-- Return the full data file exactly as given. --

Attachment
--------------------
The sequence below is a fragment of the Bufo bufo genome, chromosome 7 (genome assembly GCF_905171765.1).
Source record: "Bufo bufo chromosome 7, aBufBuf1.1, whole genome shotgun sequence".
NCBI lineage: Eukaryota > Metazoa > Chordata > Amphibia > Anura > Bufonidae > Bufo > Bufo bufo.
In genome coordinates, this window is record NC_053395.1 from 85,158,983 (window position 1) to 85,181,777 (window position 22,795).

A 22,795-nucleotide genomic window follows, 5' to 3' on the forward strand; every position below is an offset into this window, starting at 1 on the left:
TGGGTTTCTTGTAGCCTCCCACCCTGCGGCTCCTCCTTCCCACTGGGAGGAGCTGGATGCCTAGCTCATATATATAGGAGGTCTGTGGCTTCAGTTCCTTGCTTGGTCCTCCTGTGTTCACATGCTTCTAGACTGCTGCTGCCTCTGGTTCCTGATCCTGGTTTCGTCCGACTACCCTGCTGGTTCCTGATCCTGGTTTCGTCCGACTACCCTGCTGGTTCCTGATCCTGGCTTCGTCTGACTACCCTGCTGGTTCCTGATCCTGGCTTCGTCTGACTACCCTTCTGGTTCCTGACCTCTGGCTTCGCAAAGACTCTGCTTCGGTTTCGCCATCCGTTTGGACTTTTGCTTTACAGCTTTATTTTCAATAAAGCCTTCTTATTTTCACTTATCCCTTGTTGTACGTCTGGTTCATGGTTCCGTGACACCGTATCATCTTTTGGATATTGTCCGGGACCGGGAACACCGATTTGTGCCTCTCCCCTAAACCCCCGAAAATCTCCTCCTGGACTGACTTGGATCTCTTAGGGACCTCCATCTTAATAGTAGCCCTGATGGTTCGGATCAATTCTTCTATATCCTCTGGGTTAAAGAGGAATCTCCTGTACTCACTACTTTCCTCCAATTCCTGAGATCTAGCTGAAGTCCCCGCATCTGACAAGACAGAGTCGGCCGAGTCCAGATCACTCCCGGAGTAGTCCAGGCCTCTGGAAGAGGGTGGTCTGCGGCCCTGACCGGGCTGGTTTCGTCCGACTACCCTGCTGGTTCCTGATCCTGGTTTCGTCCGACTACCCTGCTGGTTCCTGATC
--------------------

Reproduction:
The sequence below is a fragment of the Bufo bufo genome, chromosome 7 (genome assembly GCF_905171765.1).
Source record: "Bufo bufo chromosome 7, aBufBuf1.1, whole genome shotgun sequence".
NCBI lineage: Eukaryota > Metazoa > Chordata > Amphibia > Anura > Bufonidae > Bufo > Bufo bufo.
In genome coordinates, this window is record NC_053395.1 from 85,158,983 (window position 1) to 85,181,777 (window position 22,795).

A 22,795-nucleotide genomic window follows, 5' to 3' on the forward strand; every position below is an offset into this window, starting at 1 on the left:
TGGGTTTCTTGTAGCCTCCCACCCTGCGGCTCCTCCTTCCCACTGGGAGGAGCTGGATGCCTAGCTCATATATATAGGAGGTCTGTGGCTTCAGTTCCTTGCTTGGTCCTCCTGTGTTCACATGCTTCTAGACTGCTGCTGCCTCTGGTTCCTGATCCTGGTTTCGTCCGACTACCCTGCTGGTTCCTGATCCTGGTTTCGTCCGACTACCCTGCTGGTTCCTGATCCTGGCTTCGTCTGACTACCCTGCTGGTTCCTGATCCTGGCTTCGTCTGACTACCCTTCTGGTTCCTGACCTCTGGCTTCGCAAAGACTCTGCTTCGGTTTCGCCATCCGTTTGGACTTTTGCTTTACAGCTTTATTTTCAATAAAGCCTTCTTATTTTCACTTATCCCTTGTTGTACGTCTGGTTCATGGTTCCGTGACACCGTATCATCTTTTGGATATTGTCCGGGACCGGGAACACCGATTTGTGCCTCTCCCCTAAACCCCCGAAAATCTCCTCCTGGACTGACTTGGATCTCTTAGGGACCTCCATCTTAATAGTAGCCCTGATGGTTCGGATCAATTCTTCTATATCCTCTGGGTTAAAGAGGAATCTCCTGTACTCACTACTTTCCTCCAATTCCTGAGATCTAGCTGAAGTCCCCGCATCTGACAAGACAGAGTCGGCCGAGTCCAGATCACTCCCGGAGTAGTCCAGGCCTCTGGAAGAGGGTGGTCTGCGGCCCTGACCGGGCTGGTTTCGTCCGACTACCCTGCTGGTTCCTGATCCTGGTTTCGTCCGACTACCCTGCTGGTTCCTGATC